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Abraham Lincoln, Noting “We Have Not Yet Appointed a Hebrew,” Names C.M. Levy an Assistant Quarter Master with the Rank of Captain, November 4, 1862. Courtesy of The Shappel Manuscript Collection.

C.M.Levy, the son-in-law of Rabbi Morris Raphall of Congregation B’nai Jeshurun, was a well-known Orthodox Jew in New York. In response to his application for the position of quartermaster, responsible for the housing, transportation, clothing, and supply of the troops, Lincoln, on November 4, 1862, noted to Secretary of War Stanton, “We have not yet appointed a Hebrew.” Describing Levy as “a capable and faithful man” (the word faithful, with typical Lincoln wordplay, carried a double meaning), Lincoln appointed him Assistant Quarter-Master, with the rank of Captain. Some fifty other Jews likewise served as quartermasters in the Union army.

Abraham Lincoln, "About Jews," To Secretary of War Edwin M. Stanton, January 25, 1865. Courtesy of the New-York Historical Society.

While Lincoln had granted a travel pass to his chirpodist and personal emissary, Issachar Zacharie following the fall of Savannah, Zacharie never made it to the city in December, having, on the way, been placed under arrest by Secretary of War Stanton. Untypically brusque, Lincoln shows his teeth to the Secretary of War. In a letter that commences with the term, "About Jews," Lincoln demands respect for Zacharie, and orders that he be given a second pass to Savannah.

Portrait of a peddler carrying his wares. Courtesy of the Library of Congress.

Peddling goods, a Jewish occupation going back to the Middle Ages in Europe, represented a natural starting point in America for young, male, immigrant Jews. Most of the 16,000 peddlers in America in 1860 were Jews. Needing little capital, as goods were usually acquired on credit from other Jews, hardworking peddlers could do well, accumulating resources sufficient to open dry goods and clothing stores throughout the frontier; some also moved into clothing manufacturing. Lincoln became acquainted with at least three Jewish clothiers in Illinois: Julius Hammerslough of Springfield, Henry Rice of Jacksonville, and Abraham Kohn of Chicago.

Photograph of Lincoln by Samuel Alschuler wearing Alschuler's velvet trimmed coat for this photo. Courtesy of the Library of Congress.

Samuel Alschuler, a Jewish photographer lent Lincoln his own velvet-trimmed coat for this photo taken in Urbana, Illinois, on April 25, 1858, just as Lincoln would begin his Senate campaign against Stephen Douglas. Lincoln would again sit for Alschuler two years later, after he was elected president.

Abraham Jonas photograph. Courtesy of the Wells Family Collection.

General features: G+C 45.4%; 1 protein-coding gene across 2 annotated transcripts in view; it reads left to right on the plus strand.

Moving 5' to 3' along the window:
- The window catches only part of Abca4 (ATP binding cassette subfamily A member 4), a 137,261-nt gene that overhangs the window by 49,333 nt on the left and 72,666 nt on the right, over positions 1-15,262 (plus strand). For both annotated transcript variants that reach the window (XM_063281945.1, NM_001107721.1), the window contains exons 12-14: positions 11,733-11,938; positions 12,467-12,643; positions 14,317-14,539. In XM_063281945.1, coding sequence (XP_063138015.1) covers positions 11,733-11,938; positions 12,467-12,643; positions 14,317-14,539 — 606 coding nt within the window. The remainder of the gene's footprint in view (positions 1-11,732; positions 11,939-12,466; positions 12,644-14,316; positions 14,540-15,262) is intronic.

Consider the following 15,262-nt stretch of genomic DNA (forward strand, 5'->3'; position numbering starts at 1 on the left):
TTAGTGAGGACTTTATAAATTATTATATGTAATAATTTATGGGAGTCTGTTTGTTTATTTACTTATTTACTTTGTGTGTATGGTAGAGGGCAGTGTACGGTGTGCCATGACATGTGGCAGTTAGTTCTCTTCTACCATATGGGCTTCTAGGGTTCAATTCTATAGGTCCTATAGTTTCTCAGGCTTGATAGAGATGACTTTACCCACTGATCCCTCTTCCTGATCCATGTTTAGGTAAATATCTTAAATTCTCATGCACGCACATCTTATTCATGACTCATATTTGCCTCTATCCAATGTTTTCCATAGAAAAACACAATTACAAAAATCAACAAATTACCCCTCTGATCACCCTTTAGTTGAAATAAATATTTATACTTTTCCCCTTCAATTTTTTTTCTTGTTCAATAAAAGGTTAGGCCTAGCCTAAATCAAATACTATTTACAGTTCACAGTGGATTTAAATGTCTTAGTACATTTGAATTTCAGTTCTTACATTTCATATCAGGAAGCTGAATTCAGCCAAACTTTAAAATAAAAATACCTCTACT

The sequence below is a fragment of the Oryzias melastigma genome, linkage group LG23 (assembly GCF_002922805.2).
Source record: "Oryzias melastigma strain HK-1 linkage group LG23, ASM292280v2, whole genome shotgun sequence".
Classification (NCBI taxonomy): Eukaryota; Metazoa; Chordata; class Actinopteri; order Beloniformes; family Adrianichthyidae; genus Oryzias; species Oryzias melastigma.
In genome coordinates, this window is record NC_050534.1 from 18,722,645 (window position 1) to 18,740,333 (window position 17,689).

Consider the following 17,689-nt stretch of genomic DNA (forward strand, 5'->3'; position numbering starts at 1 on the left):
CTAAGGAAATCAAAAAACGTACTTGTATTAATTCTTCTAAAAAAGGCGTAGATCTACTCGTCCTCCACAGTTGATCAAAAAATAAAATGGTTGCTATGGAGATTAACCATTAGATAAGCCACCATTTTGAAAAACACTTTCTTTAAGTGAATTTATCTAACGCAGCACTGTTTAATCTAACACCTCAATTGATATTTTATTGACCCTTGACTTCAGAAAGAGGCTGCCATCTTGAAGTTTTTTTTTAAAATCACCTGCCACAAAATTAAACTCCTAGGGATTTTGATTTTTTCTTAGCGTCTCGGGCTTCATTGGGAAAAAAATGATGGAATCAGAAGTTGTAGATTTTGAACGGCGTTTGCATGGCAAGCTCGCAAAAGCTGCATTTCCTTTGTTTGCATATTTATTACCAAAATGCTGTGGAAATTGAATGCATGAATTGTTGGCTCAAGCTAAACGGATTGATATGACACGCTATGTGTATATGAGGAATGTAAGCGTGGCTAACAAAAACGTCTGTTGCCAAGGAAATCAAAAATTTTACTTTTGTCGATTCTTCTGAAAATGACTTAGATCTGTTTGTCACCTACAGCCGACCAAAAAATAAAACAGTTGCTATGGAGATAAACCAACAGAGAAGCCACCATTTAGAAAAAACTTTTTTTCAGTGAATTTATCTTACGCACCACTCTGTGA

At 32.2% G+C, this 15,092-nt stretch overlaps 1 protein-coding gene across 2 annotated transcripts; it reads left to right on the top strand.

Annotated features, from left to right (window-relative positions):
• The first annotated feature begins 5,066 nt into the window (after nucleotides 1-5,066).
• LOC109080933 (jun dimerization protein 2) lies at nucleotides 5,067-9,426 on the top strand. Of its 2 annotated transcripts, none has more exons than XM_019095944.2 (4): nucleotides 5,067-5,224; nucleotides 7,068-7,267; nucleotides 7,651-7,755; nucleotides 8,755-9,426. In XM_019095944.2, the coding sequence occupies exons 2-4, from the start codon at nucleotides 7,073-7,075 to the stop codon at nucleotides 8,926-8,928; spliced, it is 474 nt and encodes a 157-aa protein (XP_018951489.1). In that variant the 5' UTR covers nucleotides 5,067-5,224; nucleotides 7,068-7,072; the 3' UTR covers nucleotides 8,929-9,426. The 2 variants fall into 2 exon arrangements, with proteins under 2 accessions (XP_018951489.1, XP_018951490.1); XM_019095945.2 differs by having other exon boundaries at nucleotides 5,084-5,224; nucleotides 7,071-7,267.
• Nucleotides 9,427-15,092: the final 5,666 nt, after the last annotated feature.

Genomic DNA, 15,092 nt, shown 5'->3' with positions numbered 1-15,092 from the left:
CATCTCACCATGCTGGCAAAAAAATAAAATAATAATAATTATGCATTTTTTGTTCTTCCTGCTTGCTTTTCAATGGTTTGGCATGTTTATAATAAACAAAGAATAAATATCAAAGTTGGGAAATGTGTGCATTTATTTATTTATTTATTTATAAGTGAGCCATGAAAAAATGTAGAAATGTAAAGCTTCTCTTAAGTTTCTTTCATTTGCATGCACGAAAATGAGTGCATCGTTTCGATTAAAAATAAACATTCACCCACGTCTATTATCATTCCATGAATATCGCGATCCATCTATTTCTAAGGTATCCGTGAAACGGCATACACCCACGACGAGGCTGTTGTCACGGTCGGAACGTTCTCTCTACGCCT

Abraham Jonas was a Jewish lawyer in Quincy, Illinois whom Lincoln first met in 1843. Jonas was a staunch supporter of Lincoln throughout their more than two decades of friendship. The correspondence between the two men demonstrates their personal, professional, and political closeness, with Lincoln calling Jonas “one of my most valued friends.”

Lincoln Testimonial for Issachar Zacharie, September 20, 1862. Courtesy of The Shapell Manuscript Collection.

Podiatrist Issachar Zacharie came highly recommended to treat Lincoln after amassing a host of testimonials, mostly from leading politicians and generals. In the historic week that followed Antietam, the single bloodiest day in American history, and the week in which Lincoln issued the preliminary Emancipation Proclamation to his cabinet, Lincoln found time to write three testimonials for Zacharie, attesting to his skill in treating his feet and “what plain people called backache.” Within months, Zacharie would become Lincoln’s emissary to the Jewish community in Union-occupied New Orleans.

Carte-de-visite of Issachar Zacharie. The Shapell Manuscript Collection

Alonzo Chappel, The Last Hours of Abraham Lincoln, 1868. Oil on canvas. Courtesy of the Chicago History Museum.

A Jewish doctor at Lincoln’s deathbed: Alonzo Chappel’s famous 1867 painting depicts the ten-by-fifteen-foot room in which Lincoln lay dying as large enough to be filled with almost as many doctors who later claimed to be there. Of the nine actually in attendance, Dr. Charles Liebermann, a Russian-born Jewish ophthalmologist and a leading Washington physician, is prominently featured here, gazing intently at the president. Lierbermann had attended at Lincoln’s deathbed throughout the nine-hour coma.

Edward Salomon’s pistols. Courtesy of The Shapell Manuscript Collection.

Colonel Edward Selig Salomon was a German-Jewish immigrant who enlisted in the 24th Illinois as a first lieutenant. A hero of the battles of Gettysburg and Atlanta, he won quick promotions for battlefield bravery and rose to command the 82nd Illinois, known as the “Jewish Company.” Later brevetted a brigadier general, he remained active in veterans’ affairs and entered politics, becoming the clerk of Cook County, Illinois, a role in which he was celebrated and honored by the local citizens with the presentation of dueling pistols in 1867.

Abraham Jonas to Abraham Lincoln, December 30, 1860. Courtesy of the Library of Congress.

Abraham Jonas, Lincoln’s close friend, warned the president-elect of an assassination plot planned for his first Inauguration. Jonas had sons living in the South, from whom he learned rumors of a plot to kill Lincoln. The warnings did not go unheeded: Lincoln was smuggled into Washington, arriving safely in the dead of night ten days before the Inauguration.

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